Let's jam!

Come March 1, and more than 2,000 people in over 100 cities from across the globe will jam together for 48 hours to create services that could help change things in real life. Currently in its third year, the Global Service Jam was born out of a meeting between two people — Adam Lawrence and Markus Hormess — in December 2010 at the ServDes, the Nordic Conference on Service Design and Service Innovation in Berlin. The two used the venue to sign up people, and in March 2011, organised the first Global Service Jam (GSJ). With (Super) Heroes as the theme, the first Global Jam was an instant hit, and by 2013, it has spread across over 100 cities including Mumbai, Delhi and Bengaluru.'

Fun is an essential part of Jam session

For the world
“The goal of the Jam is to learn how to create and change things using ideas, make them better and faster, to test them, grow (or abandon) them, and turn them into prototypes. It’s the same as the goal of a musician’s jam — to share skills, challenge us, meet people, create something we could not create alone and have a good time. If a few melodies make their way to a future album, that is a happy side effect of it,” says Adam, the co-initiator of the event.

Keeping freedom and spontaneity as key elements, the entry to GSJ is free and is open to all. You can either participate in a local GSJ or host one in your city. Since participants are mostly strangers, and are required to work as a team, the jams act as a great platform to form new attitudes and build new friendships.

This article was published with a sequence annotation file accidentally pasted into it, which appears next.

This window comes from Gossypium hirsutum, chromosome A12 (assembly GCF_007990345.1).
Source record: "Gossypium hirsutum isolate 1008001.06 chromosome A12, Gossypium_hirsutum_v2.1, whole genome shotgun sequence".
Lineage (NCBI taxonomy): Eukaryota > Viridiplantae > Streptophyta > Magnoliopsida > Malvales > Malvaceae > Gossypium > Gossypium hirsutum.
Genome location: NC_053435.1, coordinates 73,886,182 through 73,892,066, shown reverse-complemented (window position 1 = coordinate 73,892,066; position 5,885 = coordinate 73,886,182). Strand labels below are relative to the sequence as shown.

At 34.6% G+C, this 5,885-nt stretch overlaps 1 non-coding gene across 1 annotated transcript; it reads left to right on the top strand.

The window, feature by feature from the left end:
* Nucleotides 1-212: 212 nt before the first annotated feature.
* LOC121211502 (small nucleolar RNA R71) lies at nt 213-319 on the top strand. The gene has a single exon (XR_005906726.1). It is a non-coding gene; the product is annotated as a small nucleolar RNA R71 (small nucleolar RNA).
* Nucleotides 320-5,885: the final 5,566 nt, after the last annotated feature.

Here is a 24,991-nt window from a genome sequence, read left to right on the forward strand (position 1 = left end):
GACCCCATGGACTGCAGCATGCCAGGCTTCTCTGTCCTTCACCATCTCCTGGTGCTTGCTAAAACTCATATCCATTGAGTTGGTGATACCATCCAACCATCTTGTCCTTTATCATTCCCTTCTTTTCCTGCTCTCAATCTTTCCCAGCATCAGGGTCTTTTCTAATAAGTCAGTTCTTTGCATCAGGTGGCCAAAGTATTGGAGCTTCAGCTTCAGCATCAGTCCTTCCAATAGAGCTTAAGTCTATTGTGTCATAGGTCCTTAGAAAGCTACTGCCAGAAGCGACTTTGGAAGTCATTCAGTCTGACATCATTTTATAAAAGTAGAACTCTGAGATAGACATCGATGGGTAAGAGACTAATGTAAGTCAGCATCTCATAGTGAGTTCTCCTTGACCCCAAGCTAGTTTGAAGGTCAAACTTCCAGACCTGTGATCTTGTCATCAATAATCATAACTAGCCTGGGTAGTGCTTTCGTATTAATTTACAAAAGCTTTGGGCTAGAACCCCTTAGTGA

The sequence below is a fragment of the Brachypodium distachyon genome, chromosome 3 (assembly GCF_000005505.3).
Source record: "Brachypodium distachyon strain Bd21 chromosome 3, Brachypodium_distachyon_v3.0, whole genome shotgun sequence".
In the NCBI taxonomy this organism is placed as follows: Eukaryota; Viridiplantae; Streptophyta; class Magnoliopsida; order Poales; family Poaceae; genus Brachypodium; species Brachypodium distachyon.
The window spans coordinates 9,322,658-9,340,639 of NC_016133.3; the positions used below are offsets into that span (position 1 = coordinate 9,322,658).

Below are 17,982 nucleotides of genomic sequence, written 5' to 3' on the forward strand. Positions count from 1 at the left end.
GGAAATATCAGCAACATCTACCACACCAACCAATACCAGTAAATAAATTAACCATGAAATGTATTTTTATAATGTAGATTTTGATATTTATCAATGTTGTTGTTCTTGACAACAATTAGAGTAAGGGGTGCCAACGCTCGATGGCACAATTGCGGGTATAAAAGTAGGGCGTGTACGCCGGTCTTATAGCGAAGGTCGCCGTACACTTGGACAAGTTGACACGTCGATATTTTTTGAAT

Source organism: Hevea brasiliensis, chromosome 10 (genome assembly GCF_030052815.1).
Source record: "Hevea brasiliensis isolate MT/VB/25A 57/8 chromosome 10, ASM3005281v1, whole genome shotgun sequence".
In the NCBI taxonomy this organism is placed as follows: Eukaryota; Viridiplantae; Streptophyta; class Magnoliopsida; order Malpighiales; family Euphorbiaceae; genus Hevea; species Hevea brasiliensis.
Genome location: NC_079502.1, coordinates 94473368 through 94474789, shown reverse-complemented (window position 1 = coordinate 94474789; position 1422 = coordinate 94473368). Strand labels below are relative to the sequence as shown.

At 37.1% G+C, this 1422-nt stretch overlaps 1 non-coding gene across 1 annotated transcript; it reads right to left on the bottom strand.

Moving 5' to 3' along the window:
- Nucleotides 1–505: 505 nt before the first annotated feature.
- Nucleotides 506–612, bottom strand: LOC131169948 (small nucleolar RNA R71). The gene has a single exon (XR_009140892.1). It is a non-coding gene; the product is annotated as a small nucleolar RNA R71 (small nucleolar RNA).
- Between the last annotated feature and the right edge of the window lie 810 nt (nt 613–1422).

“The first edition was already the world’s biggest service design or design thinking event. People have formed companies and found jobs at the Jam. They have learned skills they can use in their work or private lives. Organisations have adopted lessons from the Jam, while universities and schools have added themes from the Jam to their teaching,” says Adam.

Service matters
The services designed during the jams are shared with all on a public platform. “One of the main goals is to develop a library of creativity methods, ways to prototype services, and facilitation technique. And we have a great weekend, while changing the world a little,” adds Adam.

The Mumbai chapter of GSJ has been active since 2012 and is hosted by a group of designers and media professionals interested in design thinking. Registration for the Mumbai Service Jam, however, was nearly complete at the time of going to print.

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